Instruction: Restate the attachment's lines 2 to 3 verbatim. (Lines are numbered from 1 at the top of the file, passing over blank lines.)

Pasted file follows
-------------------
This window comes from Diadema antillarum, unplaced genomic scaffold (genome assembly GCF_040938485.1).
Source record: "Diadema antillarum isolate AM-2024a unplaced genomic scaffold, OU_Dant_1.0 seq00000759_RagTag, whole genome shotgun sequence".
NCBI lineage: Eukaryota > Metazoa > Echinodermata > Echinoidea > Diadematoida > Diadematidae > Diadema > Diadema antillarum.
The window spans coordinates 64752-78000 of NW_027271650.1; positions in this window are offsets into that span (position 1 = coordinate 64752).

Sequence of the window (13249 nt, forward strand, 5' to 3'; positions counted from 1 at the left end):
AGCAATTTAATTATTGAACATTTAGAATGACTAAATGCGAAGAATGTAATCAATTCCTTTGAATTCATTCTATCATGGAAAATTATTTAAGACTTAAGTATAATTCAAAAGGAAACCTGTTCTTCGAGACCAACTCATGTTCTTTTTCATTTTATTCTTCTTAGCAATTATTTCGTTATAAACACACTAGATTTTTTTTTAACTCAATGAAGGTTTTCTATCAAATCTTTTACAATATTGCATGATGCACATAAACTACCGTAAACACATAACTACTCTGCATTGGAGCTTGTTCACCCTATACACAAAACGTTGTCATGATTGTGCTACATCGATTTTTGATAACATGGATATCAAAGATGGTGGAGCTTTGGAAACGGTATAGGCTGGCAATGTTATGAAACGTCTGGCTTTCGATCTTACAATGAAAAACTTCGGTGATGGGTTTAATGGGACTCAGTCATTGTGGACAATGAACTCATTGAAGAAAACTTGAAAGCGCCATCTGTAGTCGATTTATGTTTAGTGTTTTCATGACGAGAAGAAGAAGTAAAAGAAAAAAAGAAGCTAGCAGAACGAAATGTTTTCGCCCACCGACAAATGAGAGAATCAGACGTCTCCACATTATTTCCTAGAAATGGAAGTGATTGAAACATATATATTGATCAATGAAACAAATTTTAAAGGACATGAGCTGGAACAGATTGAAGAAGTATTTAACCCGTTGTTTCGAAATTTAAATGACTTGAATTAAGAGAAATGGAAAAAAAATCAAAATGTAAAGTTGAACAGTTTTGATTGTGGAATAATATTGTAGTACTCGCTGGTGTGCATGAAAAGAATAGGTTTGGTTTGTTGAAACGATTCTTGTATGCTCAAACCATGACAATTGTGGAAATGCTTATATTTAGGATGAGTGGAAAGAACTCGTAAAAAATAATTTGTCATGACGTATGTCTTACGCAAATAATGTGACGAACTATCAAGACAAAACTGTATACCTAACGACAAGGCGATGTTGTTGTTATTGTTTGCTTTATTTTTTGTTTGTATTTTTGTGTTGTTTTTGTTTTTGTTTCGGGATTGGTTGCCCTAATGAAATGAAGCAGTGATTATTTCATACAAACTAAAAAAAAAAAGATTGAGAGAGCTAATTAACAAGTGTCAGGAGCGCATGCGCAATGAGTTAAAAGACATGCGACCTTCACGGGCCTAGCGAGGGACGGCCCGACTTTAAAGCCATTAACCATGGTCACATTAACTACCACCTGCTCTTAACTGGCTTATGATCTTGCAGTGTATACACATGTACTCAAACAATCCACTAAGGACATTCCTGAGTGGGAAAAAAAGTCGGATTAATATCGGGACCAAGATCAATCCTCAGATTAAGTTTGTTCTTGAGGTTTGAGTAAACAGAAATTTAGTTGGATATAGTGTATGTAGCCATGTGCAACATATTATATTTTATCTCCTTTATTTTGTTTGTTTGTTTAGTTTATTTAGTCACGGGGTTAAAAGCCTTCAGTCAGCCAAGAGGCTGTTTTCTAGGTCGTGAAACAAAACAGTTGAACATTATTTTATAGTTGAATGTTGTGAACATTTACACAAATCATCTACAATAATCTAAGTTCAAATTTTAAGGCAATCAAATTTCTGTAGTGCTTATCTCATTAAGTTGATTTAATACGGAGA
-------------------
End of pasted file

Source record: "Diadema antillarum isolate AM-2024a unplaced genomic scaffold, OU_Dant_1.0 seq00000759_RagTag, whole genome shotgun sequence".
NCBI lineage: Eukaryota > Metazoa > Echinodermata > Echinoidea > Diadematoida > Diadematidae > Diadema > Diadema antillarum.